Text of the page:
link. According to the test findings, separating the link's description by a
line break helps the user select the appropriate link when searching for specific
information within a set of links.
When links are contained within other text, it is harder for users to pick
the link they want. Theoretically, this is because users skim rather than read.
When users are searching for something specific, they scan a page looking for
relevant links. If they must stop, back up, and read the surrounding material
to understand the context, they will go more slowly.
On the other hand, if the link itself contains or is followed by a description
of its content, users can more readily eliminate those links that don't apply.
They only have to look more closely at those they haven't eliminated.
There's no single correct answer for setting link colors. Web usability expert
Jakob Nielsen argues that Web sites should always follow the convention that
blue identifies unvisited links and red indicates visited links. Another common
convention is to use the same color for unvisited and visited links, but to
make the unvisited links twice as bright. This calls attention to the unvisited
links and allows the visited links to recede into the rest of the text without
being lost entirely. Never use the same color for visited and unvisited links.
Have you ever encountered a long Web page that includes a table of contents
at the top with links to sections within the page? This can be confusing to
visitors who expect the more common approach of jumping to another page on the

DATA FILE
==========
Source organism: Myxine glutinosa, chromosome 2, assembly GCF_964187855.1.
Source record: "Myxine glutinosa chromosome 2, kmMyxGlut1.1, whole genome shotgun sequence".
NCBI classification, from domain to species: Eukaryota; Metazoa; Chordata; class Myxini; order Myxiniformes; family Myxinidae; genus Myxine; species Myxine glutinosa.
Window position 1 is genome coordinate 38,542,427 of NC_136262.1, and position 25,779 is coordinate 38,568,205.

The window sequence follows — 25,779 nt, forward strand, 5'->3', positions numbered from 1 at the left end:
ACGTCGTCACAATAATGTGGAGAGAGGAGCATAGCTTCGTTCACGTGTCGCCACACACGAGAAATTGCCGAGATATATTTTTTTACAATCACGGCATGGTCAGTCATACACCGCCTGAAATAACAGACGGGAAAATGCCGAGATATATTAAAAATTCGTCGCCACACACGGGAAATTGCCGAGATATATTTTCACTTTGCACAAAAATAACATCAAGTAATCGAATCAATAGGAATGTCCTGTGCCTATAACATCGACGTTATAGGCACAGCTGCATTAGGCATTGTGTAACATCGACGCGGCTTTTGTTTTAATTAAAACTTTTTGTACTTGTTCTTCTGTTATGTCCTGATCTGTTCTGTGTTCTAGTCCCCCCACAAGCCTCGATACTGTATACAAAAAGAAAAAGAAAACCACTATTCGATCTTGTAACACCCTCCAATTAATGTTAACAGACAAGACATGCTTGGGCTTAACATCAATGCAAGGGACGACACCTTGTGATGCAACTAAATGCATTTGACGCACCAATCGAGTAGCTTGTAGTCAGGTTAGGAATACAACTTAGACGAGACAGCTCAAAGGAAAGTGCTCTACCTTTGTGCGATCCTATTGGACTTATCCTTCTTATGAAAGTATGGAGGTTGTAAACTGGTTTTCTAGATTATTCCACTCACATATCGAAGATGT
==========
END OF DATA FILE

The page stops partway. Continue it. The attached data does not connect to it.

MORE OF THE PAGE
Web site. After clicking back and forth to read the table of contents links,
visitors are likely to scroll down to finish reading the page, only to discover
they've already read the entire page.
Confusion also may result when Web sites attempt to help visitors navigate
by offering Next and Previous links. Consider the case where the visitor reads
pages one, two, and three, and then clicks page three's Previous link to reread
page two. If the visitor then clicks the browser's Back button, it will return
to page one -- right? Wrong. The browser will return to page three, the most
recently viewed page. A Web page's Previous link and the browser's Back button
are the same thing only in the visitor's mental model. In actuality they will
Sending your visitors off-site through external links can be off-putting. Give
serious thought about how to link effectively to other sites, while still enabling
visitors to easily explore your site. For example, you probably shouldn't include
external links from the main page of your site.